The startup ZeroStack is courting would-be private cloud buyers with what it hopes is a friendly and functional incarnation of OpenStack.
The startup offers private cloud software, based on OpenStack, that it claims is simple to deploy and operate. The company’s messaging emphasizes that customers don’t need to be OpenStack experts to use this product.
The software includes the KVM hypervisor to run compute workloads, Ceph for storage, and Open vSwitch plus OpenStack Neutron for networking.
While the servers run KVM, ZeroStack says it has a pre-packaged scripting option that can migrate an application that runs on ESX to KVM. It also supports Docker and Kubernetes for container-based applications.
ZeroStack says its software is built around a distributed architecture to provide high availability and self-healing. If a hardware component fails, the software will automatically rebalance workloads until the underlying resource can be brought back online.
The startup is targeting application developers who might otherwise look to the public cloud and its ability to spin up resources with a few clicks. The company says it can also run production applications.
ZeroStack also integrates with Amazon for customers who want to move applications and data between their own private cloud and AWS.
Customers also get lots of hardware choices:
- ZeroStack will sell you a 2U appliance that includes its software, servers, and up to 96Tbytes of storage, or…
- Customers can go through their favorite reseller to get ZeroStack-validated, converged hardware from Dell, HPE, Cisco, or SuperMicro, or…
- Customers can use servers and storage they’ve already got in house, with some input from ZeroStack on what it will support.
While the hardware and workloads run on premises, the ZeroStack infrastructure is managed from a cloud environment hosted by ZeroStack. Administrators log in remotely to monitor operations, configure the hardware and allocate capacity, set up a self-service portal for internal consumers, manage users, and so on.
ZeroStack says it automatically handles software updates and patches for customers. Customers can decide when to accept and run updates, but they don’t have to fetch or install them themselves.
ZeroStack also includes an app store to make it easy for users, such as developers, to grab applications. The app store currently includes tools such as MySQL, Jenkins, and Hadoop.
List price for the software is $6,500 per socket, with volume discounts.
To see a demo of ZeroStack, check out its Tech Field Day presentations.
I’m confident there’s an appetite for private cloud or hyperconverged infrastructure (or however you want to classify on-premises hardware and software that mimics the accessibility of public cloud and hides complex integration behind layers of software abstraction).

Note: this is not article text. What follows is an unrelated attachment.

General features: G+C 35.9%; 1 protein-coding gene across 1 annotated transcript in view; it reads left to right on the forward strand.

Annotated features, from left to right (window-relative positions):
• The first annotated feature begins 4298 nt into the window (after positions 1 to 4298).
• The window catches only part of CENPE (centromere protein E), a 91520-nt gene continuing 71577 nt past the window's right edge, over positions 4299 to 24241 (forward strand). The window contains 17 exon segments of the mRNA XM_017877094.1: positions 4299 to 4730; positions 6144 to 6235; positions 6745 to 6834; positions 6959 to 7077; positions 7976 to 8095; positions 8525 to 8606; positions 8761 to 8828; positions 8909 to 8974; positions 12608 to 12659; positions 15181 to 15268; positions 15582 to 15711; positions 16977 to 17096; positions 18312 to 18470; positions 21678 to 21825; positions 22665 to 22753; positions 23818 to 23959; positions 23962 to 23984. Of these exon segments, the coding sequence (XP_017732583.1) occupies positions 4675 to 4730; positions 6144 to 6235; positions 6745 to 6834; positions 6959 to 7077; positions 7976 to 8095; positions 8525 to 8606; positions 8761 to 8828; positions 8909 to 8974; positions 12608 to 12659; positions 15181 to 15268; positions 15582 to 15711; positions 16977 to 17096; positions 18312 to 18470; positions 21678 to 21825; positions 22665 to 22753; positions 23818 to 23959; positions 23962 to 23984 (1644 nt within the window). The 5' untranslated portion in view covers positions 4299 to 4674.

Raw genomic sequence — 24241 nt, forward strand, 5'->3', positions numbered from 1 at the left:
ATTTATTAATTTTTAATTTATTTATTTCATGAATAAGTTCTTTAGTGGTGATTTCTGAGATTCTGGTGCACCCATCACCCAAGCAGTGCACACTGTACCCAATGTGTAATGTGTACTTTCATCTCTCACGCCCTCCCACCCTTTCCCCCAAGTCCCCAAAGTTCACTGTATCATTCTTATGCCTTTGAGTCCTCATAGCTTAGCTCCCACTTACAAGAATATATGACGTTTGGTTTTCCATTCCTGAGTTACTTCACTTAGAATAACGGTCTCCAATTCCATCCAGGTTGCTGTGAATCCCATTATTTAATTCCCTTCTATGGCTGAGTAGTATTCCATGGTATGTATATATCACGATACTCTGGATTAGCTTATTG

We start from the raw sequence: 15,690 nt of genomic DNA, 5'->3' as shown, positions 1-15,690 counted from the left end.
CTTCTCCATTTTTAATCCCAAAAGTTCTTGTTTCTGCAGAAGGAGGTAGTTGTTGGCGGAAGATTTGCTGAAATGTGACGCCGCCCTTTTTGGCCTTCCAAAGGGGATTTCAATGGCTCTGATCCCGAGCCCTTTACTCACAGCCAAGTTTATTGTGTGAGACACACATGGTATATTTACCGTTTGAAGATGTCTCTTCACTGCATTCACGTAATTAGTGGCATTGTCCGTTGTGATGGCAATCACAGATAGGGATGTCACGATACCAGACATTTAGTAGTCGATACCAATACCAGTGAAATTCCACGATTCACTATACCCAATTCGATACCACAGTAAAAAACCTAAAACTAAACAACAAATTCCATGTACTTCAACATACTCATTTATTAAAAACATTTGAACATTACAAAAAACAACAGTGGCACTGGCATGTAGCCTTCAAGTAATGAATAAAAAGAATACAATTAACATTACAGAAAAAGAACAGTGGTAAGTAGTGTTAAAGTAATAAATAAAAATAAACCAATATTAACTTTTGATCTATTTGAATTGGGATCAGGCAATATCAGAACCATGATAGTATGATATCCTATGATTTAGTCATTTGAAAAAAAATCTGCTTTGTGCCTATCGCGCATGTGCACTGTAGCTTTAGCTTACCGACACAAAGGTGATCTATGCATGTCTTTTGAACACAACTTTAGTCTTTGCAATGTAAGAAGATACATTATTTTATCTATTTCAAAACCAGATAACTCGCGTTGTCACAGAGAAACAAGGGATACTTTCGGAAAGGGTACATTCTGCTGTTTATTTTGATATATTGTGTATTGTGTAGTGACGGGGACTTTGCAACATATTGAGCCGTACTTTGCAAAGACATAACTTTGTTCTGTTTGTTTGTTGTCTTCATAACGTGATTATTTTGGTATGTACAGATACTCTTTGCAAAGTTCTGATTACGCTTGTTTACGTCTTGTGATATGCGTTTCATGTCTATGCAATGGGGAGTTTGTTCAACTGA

I also think this appetite is large enough to support more than just Nutanix. That’s the good news for ZeroStack.
The less good news is that OpenStack, on which the startup is betting the house, hasn’t set the world of private cloud on fire. One reason is that OpenStack a complex beast with a lot of moving parts.
But another problem is OpenStack’s openness. The fact that it can be made to run across a variety of hardware platforms is a strength for sure. But it also means organizations can get snagged on all the dependencies and quirks that arise when you take general-purpose software and actually load it onto X, Y, and Z hardware and have to make it run.
And not just run–it has to provision compute, allocate storage, and provide network connectivity as seamlessly as AWS and its private cloud ilk do, or else no one will bother with it.
If ZeroStack has mastered the complexity problem of OpenStack (or at least can successfully hide most of it from customers), it will have leaped a significant hurdle.
And ZeroStack looks like it’s trying to sand down some of these hardware snags by offering an pre-integrated appliance option or a limited range of pre-blessed, third-party metal.
Aside from technology challenges, ZeroStack also runs into a mess of competitors with similar, though not identical, approaches. They include the hyperconverged upstarts; plus Cisco, HPE, and Dell; and a raft of startups such as Cloudistics and Igneous Systems.
It’s interesting times for ZeroStack and others, with all the good and bad that phrase signifies.
ZeroStack was founded in 2014. The company has raised $21.6 million to date, including a $16M Series B round in 2015. Its founders are CEO Ajay Gulati and CTO Kiran Bondalapati. Gulati was formerly senior architect and R&D lead at VMware. Kiran was a founding engineer at Bromium.